...OLBERMANN: And the idea of leaders and followers going down this path or perhaps taking a country down this path requires -- this whole edifice requires and enemy. Communism, al Qaeda, Democrats, me... whoever for the two-minutes hate. I overuse the Orwellian analogies to nauseating proportions. But it really was, in reading what you wrote about, especially what the academics talked about. There was that two-minutes hate. There has to be an opponent, an enemy, to coalesce around or the whole thing falls apart. Is that the gist of it?
DEAN: It is one of the things, believe it or not, that still holds conservatism together. There is many factions in conservatism and their dislike or hatred of those they betray as liberal, who will basically be anybody who disagrees with them, is one of the cohesive factors. There are a few others but that's certainly one of the basics. There's no question that, particularly the followers, they're very aggressive in their effort to pursue and help their authority figure out or authority beliefs out. They will do what ever needs to be done in many regards. They will blindly follow. They stay loyal too long and this is the frightening part of it.
OLBERMANN: Let me read something from the book. Let me read this one quote then I have a question about it. "Many people believe that neoconservatives and many Republicans appreciate that they are more likely to maintain influence and control of the presidency if the nation remains under ever-increasing threats of terrorism, so they have no hesitation in pursuing policies that can provoke the potential terrorists throughout the world." That's ominous, not just in the sense that authoritarians involved in conservatism and now Republicanism would politicize counter-terror here which we've already argued that point on many occasions. Are you actually saying that they would set up -- encourage terrorism from other countries to set them up as a boogey man to have, again, that group to hate here -- more importantly, afraid of?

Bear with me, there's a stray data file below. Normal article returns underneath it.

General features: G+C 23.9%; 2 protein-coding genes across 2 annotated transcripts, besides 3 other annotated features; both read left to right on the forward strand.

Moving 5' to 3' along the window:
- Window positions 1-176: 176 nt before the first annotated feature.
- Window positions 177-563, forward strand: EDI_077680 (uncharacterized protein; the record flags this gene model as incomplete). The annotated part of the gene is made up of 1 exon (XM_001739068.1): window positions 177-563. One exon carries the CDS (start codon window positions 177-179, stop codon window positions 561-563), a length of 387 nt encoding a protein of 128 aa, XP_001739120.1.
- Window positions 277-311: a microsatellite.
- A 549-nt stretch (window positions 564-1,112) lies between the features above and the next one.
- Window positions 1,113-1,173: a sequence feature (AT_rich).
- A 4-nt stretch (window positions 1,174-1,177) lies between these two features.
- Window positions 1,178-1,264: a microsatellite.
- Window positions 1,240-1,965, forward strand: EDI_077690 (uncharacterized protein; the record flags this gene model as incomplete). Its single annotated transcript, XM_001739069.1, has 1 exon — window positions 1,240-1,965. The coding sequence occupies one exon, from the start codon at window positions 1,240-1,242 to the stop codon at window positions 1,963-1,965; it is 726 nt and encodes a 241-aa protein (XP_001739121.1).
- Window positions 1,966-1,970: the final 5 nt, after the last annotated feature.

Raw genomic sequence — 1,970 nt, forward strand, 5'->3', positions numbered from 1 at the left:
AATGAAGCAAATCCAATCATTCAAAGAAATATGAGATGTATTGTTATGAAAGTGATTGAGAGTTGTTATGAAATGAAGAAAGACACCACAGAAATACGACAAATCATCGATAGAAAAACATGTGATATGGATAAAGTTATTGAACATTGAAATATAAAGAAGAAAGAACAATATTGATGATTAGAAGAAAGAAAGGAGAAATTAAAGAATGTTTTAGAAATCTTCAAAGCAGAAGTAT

DEAN: What I'm saying is that there has been fear mongering, the likes of which we have not seen in a long time in this country. It happened early in the cold war. We got accustomed to it. We learned to live with it. We learned to understand what it was about and get it in proportion. We haven't done that yet with terrorism. And this administration is really capitalizing on it and using it for its' political advantage. No question, the academic testing show -- the empirical evidence shows -- when people are frightened, they tend to go to these authority figures. They tend to become more conservative. So, it's paid off for them politically to do this...
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